TASTE

How To Grow Your Own Microgreens And Save A Ton Of Money

03/31/2015 07:33 am ET | Updated Mar 31, 2015
Lexington Herald-Leader via Getty Images

For someone who has never grown a thing, planting a seed into soil feels absolutely intimidating. It's an incredibly simple act and it happens in the natural world every second, yet we've gotten to a place in our modern world where growing things feels very foreign. It's time we change that. Let's do that with microgreens.

Microgreens are basically just younger versions of what we call baby greens. They're budding versions of arugula, Swiss chard, mustard, beetroot and other salad greens. They've become trendy in upscale dining, and there's a reason why: they are delicious. The tiny leaves are tender and full of flavor -- and they're packed full of nutrition. They make wonderful additions to savory dishes like eggs, sandwiches and salmon filets.

There is one downfall to microgreens: they're incredibly expensive to buy. That's why you have to grow your own. You only have to keep the plants alive for two weeks before you can harvest them. So even if you have a brown thumb, you've got this. You don't need a yard to do it. Taste's Executive Editor Kristen Aiken grows some on her windowsill in her NYC apartment. Look:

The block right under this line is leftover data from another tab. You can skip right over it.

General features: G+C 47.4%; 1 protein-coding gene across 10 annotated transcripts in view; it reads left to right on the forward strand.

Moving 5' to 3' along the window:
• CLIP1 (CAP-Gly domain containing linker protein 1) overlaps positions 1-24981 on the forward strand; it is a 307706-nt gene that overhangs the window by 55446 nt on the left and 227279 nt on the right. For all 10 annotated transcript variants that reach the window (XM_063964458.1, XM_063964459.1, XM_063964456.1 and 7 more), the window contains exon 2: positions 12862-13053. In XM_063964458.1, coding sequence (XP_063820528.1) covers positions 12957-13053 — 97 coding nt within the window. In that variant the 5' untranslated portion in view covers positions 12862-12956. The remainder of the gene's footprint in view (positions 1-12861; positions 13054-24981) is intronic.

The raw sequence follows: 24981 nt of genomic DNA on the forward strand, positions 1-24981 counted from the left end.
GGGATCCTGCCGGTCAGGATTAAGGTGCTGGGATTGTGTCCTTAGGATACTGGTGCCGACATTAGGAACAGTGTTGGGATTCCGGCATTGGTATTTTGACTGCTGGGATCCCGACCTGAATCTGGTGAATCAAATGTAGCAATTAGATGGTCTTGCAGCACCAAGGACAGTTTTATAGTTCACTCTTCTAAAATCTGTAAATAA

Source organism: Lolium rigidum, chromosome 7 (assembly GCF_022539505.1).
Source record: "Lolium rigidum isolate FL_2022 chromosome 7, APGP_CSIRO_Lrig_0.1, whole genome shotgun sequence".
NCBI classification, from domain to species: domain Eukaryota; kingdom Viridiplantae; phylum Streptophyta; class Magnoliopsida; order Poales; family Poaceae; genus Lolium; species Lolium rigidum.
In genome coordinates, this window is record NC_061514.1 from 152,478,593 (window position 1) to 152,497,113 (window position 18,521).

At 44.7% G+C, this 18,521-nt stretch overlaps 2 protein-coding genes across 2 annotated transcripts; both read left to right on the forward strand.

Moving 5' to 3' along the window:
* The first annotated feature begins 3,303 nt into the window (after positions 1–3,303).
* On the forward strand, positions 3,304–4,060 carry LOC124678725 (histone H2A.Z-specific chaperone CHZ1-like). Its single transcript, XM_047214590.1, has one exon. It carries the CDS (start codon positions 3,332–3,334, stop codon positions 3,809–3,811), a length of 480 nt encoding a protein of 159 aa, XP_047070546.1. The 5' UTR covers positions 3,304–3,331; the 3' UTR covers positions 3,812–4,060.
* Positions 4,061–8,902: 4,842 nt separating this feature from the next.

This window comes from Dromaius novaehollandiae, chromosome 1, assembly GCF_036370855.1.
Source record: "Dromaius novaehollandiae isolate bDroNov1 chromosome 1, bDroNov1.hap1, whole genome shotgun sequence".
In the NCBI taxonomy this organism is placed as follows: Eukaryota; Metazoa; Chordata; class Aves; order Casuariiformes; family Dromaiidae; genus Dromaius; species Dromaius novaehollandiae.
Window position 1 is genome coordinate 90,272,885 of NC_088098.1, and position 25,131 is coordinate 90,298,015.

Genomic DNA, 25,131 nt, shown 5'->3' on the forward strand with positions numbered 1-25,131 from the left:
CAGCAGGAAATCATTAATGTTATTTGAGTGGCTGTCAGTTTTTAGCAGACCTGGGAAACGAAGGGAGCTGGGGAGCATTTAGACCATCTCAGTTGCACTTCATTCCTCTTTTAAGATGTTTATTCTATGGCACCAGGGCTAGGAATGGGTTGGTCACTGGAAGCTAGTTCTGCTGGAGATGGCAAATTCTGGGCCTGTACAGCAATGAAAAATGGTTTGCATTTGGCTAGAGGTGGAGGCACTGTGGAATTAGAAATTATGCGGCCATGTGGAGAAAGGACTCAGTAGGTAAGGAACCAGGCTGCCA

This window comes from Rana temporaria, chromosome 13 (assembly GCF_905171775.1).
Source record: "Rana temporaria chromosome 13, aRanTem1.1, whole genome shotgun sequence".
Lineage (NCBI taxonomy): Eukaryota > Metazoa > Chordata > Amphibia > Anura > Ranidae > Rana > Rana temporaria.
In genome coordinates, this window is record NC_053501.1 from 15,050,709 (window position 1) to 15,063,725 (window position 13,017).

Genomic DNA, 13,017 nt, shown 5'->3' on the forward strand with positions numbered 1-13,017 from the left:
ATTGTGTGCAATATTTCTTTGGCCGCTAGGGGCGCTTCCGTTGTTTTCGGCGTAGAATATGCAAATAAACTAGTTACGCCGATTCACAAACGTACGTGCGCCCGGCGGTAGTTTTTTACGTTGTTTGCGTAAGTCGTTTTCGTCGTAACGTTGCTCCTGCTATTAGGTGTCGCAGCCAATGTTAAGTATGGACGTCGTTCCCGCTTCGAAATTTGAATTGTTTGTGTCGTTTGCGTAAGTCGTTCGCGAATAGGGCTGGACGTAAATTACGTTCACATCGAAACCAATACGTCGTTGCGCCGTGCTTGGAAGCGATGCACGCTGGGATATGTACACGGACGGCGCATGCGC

My tiny urban garden. Mizuna and chervil are well on their way from seed.

A photo posted by Kristen Aiken (@aikenforbacon) on

So now for the nitty gritty of it: how to get it done. First, you'll need some seeds. You can find those at your local plant store or order some online. Seed Savers Exchange has a great selection as does the Hudson Valley Seed Libary.

Next, you'll need a small container with good ventilation at the bottom -- you can use anything from clay pots to the plastic containers your baby spinach leaves were stored in -- and potting soil. Fill your container with about two inches of moistened potting soil and flatten it. Scatter the seeds on top, gently push them into the soil and lightly dust with about 1/8-inch layer of soil. Delicately water them -- we like to use a spray bottle to give them a soft mist. Keep them by a window that gets a lot of light, or place them under a grow light, and watch them grow. It's that simple. Some plants sprout in as few as two days.

If that still feels scary to you, Chef Steps has started a free, four-part video series to walk you through it. You have no excuse not to do this. So get to it, start gardening.

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